Red Banner Philosophy
The Red Banner Spirit is the spirit of devotedly defending the Suryong (Leader) and the spirit of self-reliance, which Pyongyang claims was created and developed by the "three generals of Mt. Paektu," referring to current North Korean leader Kim Jong-il, his father Kim Il-sung and his natural mother Kim Jong-suk. The spirit encourages the North Korean people to step up the construction of a Kangsong Taeguk (a strong and prosperous state) with an absolute loyalty toward the Suryong.
North Korea has used the term Red Banner since 1996. The term, "Red Banner Spirit," first appeared in an editorial carried in Rodong Shinmun, the Workers' Party newspaper, on Jan. 9, 1996, along with the term, "Red Banner Philosophy." It said to be the " all-victorious symbol of the Korean revolution." North Korea says the Red Banner Philosophy came from Kim Jong-il. It is defined as a "revolutionary, profound philosophy which clarifies the fundamental principle of the revolution based on juche (self-reliance, or self-identity)." The Red Banner thought emphasizes a greater revolutionary spirit and an greater reliance on the military.
As it had done during the previous six years, North Korea presented its policies for 2001 in an editorial carried on New Year's Day [1 January 2001] simultaneously in the newspapers of its three major institutions: the Workers' Party, the People's Army and the Kimilsung Socialist Youth League. The editorial presented a new ruling theory of the "socialist advance in the 21st century under the red flag" and dealt with practical problems while mentioning specific policies. This theory was contrasted with the theory of the Socialist Three Positions and that of a Kangsong Taeguk (a military and economic power), which are to safeguard and reinforce its sociopolitical systems. The following passage was noteworthy: "The socialist advance in the 21st century under the red flag is an honorable campaign to thoroughly embody leader Kim Jong-il's politics of independence, unity and love for the country and nation."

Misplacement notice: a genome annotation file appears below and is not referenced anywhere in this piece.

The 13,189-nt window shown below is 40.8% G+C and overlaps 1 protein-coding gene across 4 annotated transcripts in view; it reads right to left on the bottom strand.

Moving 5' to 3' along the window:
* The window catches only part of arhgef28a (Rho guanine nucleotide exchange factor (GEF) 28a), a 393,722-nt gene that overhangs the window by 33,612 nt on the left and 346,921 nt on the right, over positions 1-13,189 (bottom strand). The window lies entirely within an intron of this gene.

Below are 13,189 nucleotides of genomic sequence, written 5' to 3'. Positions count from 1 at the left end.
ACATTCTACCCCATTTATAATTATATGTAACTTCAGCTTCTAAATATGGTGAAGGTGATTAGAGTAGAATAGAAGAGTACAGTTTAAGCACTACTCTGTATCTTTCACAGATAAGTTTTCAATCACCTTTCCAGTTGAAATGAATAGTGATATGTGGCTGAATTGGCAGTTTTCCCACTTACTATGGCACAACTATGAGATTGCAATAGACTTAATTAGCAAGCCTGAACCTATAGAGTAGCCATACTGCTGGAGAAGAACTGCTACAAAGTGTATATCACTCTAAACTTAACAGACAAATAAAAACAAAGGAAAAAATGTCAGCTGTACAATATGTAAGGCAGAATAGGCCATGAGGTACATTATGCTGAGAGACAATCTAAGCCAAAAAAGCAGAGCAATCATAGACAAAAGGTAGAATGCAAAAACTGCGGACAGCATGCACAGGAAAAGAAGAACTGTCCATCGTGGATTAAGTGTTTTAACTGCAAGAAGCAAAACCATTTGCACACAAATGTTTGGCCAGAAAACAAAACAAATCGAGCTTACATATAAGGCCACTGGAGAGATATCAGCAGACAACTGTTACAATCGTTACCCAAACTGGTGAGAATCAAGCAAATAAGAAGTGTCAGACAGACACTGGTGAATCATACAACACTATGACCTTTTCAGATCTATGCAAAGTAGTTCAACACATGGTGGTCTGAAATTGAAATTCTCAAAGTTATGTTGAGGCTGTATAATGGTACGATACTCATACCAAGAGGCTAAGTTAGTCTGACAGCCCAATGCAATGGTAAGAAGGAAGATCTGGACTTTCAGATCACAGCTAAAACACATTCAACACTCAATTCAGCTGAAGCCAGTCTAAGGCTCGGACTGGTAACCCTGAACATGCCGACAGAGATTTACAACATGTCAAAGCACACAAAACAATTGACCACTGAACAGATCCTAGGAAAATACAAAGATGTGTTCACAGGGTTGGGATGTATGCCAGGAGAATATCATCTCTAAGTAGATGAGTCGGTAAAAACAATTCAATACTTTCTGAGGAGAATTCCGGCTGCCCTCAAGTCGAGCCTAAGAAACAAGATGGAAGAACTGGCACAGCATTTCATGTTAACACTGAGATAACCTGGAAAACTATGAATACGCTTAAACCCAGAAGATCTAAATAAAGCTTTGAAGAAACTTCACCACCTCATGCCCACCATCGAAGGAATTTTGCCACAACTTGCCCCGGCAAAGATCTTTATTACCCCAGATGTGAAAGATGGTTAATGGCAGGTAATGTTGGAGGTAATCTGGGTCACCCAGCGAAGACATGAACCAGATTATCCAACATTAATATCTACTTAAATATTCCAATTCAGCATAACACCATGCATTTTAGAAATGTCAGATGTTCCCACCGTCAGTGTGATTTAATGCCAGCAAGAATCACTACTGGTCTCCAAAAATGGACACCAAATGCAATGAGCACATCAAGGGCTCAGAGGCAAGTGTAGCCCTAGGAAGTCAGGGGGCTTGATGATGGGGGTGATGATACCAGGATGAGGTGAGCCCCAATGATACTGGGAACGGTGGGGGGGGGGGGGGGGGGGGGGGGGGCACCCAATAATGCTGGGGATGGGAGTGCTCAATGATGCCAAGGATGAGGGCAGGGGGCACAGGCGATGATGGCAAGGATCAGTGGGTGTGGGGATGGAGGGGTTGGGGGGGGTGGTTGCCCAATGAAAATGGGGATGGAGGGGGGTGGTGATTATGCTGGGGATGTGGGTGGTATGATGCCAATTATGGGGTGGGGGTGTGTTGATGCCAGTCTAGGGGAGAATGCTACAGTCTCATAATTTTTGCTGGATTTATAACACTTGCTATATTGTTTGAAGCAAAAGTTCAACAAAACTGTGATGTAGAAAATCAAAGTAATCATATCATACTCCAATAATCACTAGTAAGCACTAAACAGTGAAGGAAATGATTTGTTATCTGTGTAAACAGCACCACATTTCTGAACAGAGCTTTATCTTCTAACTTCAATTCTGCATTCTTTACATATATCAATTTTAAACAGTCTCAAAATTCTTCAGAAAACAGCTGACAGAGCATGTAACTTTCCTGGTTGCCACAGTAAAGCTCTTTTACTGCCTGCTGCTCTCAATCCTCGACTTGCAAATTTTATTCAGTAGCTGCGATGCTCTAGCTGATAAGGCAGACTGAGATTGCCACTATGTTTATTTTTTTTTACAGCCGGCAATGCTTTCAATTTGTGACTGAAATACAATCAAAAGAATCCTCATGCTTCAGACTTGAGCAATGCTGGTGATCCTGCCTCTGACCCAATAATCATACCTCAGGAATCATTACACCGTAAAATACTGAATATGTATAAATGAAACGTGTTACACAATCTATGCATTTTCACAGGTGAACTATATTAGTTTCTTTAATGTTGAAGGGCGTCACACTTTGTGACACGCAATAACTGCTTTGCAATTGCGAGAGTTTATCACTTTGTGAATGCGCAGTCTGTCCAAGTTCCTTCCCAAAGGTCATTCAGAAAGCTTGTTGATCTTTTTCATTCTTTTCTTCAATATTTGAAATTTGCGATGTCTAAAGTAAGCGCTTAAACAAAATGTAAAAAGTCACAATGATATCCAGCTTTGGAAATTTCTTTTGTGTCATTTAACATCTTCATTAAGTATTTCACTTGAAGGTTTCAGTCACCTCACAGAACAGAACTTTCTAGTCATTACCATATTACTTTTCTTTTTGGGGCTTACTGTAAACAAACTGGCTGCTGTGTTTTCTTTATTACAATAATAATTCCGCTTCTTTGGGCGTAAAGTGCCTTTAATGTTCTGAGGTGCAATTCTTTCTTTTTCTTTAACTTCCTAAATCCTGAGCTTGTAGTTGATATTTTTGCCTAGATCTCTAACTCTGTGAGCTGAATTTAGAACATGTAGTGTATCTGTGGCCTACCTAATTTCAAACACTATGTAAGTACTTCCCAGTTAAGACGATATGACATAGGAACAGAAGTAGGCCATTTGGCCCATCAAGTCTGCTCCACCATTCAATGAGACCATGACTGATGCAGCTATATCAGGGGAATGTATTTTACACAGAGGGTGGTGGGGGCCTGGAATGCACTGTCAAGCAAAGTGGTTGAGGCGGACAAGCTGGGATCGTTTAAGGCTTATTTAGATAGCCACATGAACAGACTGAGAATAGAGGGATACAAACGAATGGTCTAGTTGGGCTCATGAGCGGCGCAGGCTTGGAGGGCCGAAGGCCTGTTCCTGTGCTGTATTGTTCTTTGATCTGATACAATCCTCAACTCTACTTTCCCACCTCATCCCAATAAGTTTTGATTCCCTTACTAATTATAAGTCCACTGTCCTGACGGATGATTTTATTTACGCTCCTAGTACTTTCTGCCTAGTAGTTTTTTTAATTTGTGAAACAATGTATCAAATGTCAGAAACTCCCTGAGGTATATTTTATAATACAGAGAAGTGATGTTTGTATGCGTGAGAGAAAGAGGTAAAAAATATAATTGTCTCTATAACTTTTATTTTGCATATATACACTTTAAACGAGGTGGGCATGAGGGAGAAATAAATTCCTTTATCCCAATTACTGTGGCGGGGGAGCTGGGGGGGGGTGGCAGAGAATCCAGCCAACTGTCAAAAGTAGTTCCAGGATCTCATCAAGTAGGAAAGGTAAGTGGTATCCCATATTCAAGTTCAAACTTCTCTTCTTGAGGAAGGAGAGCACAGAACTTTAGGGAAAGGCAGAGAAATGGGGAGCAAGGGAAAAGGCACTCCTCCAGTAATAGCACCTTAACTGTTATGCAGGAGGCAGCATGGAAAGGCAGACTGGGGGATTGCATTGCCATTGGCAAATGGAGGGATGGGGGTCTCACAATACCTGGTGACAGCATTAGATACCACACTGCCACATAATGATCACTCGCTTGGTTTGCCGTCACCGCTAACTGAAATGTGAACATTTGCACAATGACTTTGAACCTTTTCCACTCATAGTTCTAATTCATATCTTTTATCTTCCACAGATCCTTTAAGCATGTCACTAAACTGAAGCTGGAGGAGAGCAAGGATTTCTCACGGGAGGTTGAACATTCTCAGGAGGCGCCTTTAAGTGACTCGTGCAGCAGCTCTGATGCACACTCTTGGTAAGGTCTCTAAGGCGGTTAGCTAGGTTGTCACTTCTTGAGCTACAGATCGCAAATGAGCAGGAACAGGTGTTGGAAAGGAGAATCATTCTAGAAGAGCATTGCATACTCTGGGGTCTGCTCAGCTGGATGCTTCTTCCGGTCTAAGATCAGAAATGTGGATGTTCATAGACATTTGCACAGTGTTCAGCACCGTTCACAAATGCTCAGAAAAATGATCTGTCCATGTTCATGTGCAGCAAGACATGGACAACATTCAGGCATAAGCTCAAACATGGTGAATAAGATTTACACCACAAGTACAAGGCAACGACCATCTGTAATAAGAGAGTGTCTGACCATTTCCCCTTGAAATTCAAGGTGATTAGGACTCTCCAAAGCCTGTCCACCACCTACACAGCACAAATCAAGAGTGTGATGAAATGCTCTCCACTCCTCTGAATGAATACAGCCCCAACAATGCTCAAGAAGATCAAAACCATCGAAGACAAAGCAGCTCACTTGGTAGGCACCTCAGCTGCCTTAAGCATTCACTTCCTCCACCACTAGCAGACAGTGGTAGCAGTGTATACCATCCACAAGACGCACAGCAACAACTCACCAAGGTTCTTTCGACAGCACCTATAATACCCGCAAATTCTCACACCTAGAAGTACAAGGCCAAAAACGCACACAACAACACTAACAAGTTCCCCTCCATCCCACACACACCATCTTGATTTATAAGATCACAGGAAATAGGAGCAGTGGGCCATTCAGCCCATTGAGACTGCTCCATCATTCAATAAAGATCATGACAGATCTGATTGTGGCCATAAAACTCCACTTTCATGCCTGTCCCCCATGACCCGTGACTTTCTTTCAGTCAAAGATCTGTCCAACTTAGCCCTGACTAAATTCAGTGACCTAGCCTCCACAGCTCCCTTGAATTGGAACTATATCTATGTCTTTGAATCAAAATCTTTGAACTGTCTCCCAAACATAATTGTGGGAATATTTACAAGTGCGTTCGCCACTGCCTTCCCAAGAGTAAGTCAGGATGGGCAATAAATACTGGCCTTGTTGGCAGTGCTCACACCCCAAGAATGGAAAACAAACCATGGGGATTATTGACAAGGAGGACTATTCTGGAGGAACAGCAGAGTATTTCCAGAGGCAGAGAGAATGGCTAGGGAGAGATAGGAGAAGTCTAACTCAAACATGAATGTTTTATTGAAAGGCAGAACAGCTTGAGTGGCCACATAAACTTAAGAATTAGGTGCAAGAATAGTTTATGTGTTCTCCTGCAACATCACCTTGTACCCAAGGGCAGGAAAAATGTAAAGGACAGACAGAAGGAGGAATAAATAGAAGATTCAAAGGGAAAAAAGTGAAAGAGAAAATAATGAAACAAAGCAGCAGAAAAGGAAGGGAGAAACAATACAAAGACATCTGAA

The New Year's message issued as a joint editorial by its three main, state-run newspapers, North Korea said "The year 2001 is a year of new advance and a great turn in which a broad avenue will be opened for the building of a Kangsong Taeguk (strong and prosperous state) in the 21st century guided by the great party." North Korea would "march through the new year in full forces, holding high the Socialist Red Banner," said the editorial carried by organs of the ruling Workers' Party, the People's Army and the Kimilsung Socialist Youth League. The New Year's message called on all North Koreans "to live and struggle under the Red Banner philosophy."
The 2001 editorial repeatedly called for their unity behind the leader, saying: "Unity is the basis of socialist politics..., and the might of a single-hearted unity is guaranteed by devotedly defending the leader." The North again exhorted the North Korean people to " ... safeguard the Suryong (Leader) even at the cost of their lives, the requirement which is the core element of the ideology of red flag, army-first politics and the Kanggye Spirit..."
Despite frequent reference to the Red Banner Philosophy and the Military-first Politics in North Korea, Juche Ideology still holds as the guiding principle in the country.
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